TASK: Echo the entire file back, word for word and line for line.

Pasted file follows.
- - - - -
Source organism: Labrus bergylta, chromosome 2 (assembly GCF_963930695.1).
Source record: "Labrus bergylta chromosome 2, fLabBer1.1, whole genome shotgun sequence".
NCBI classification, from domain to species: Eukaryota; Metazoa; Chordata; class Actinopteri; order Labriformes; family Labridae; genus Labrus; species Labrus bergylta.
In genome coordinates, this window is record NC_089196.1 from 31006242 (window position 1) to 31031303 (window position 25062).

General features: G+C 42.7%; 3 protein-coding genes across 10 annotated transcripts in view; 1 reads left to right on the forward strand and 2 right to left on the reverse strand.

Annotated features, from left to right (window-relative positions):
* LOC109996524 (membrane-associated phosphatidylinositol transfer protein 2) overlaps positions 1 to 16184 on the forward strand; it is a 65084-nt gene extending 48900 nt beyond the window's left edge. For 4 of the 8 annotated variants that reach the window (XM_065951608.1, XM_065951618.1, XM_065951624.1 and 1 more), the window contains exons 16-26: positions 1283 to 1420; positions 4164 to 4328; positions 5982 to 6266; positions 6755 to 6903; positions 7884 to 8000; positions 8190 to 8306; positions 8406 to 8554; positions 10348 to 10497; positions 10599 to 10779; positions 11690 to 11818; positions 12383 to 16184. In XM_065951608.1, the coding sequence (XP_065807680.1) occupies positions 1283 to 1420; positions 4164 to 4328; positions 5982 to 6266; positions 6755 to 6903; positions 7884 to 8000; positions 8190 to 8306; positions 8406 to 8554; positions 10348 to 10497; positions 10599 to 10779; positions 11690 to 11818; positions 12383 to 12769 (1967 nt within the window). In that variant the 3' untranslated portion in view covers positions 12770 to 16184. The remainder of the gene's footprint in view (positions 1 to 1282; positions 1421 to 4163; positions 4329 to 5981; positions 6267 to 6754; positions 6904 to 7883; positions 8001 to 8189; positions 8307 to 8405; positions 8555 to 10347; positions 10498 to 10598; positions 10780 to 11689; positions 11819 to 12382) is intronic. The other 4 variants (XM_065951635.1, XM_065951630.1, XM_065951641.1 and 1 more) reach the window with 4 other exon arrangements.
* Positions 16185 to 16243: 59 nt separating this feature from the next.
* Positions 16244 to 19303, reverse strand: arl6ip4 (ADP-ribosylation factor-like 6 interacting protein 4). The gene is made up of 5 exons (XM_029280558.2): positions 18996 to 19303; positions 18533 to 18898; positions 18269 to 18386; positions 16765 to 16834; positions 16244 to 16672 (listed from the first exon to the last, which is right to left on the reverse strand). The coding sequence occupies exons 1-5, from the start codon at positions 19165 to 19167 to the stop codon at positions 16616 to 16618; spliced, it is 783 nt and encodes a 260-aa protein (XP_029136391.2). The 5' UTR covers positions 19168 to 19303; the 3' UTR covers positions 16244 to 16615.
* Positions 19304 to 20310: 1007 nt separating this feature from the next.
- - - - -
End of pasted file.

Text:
Source organism: Labrus bergylta, chromosome 2 (assembly GCF_963930695.1).
Source record: "Labrus bergylta chromosome 2, fLabBer1.1, whole genome shotgun sequence".
NCBI classification, from domain to species: Eukaryota; Metazoa; Chordata; class Actinopteri; order Labriformes; family Labridae; genus Labrus; species Labrus bergylta.
In genome coordinates, this window is record NC_089196.1 from 31006242 (window position 1) to 31031303 (window position 25062).

General features: G+C 42.7%; 3 protein-coding genes across 10 annotated transcripts in view; 1 reads left to right on the forward strand and 2 right to left on the reverse strand.

Annotated features, from left to right (window-relative positions):
* LOC109996524 (membrane-associated phosphatidylinositol transfer protein 2) overlaps positions 1 to 16184 on the forward strand; it is a 65084-nt gene extending 48900 nt beyond the window's left edge. For 4 of the 8 annotated variants that reach the window (XM_065951608.1, XM_065951618.1, XM_065951624.1 and 1 more), the window contains exons 16-26: positions 1283 to 1420; positions 4164 to 4328; positions 5982 to 6266; positions 6755 to 6903; positions 7884 to 8000; positions 8190 to 8306; positions 8406 to 8554; positions 10348 to 10497; positions 10599 to 10779; positions 11690 to 11818; positions 12383 to 16184. In XM_065951608.1, the coding sequence (XP_065807680.1) occupies positions 1283 to 1420; positions 4164 to 4328; positions 5982 to 6266; positions 6755 to 6903; positions 7884 to 8000; positions 8190 to 8306; positions 8406 to 8554; positions 10348 to 10497; positions 10599 to 10779; positions 11690 to 11818; positions 12383 to 12769 (1967 nt within the window). In that variant the 3' untranslated portion in view covers positions 12770 to 16184. The remainder of the gene's footprint in view (positions 1 to 1282; positions 1421 to 4163; positions 4329 to 5981; positions 6267 to 6754; positions 6904 to 7883; positions 8001 to 8189; positions 8307 to 8405; positions 8555 to 10347; positions 10498 to 10598; positions 10780 to 11689; positions 11819 to 12382) is intronic. The other 4 variants (XM_065951635.1, XM_065951630.1, XM_065951641.1 and 1 more) reach the window with 4 other exon arrangements.
* Positions 16185 to 16243: 59 nt separating this feature from the next.
* Positions 16244 to 19303, reverse strand: arl6ip4 (ADP-ribosylation factor-like 6 interacting protein 4). The gene is made up of 5 exons (XM_029280558.2): positions 18996 to 19303; positions 18533 to 18898; positions 18269 to 18386; positions 16765 to 16834; positions 16244 to 16672 (listed from the first exon to the last, which is right to left on the reverse strand). The coding sequence occupies exons 1-5, from the start codon at positions 19165 to 19167 to the stop codon at positions 16616 to 16618; spliced, it is 783 nt and encodes a 260-aa protein (XP_029136391.2). The 5' UTR covers positions 19168 to 19303; the 3' UTR covers positions 16244 to 16615.
* Positions 19304 to 20310: 1007 nt separating this feature from the next.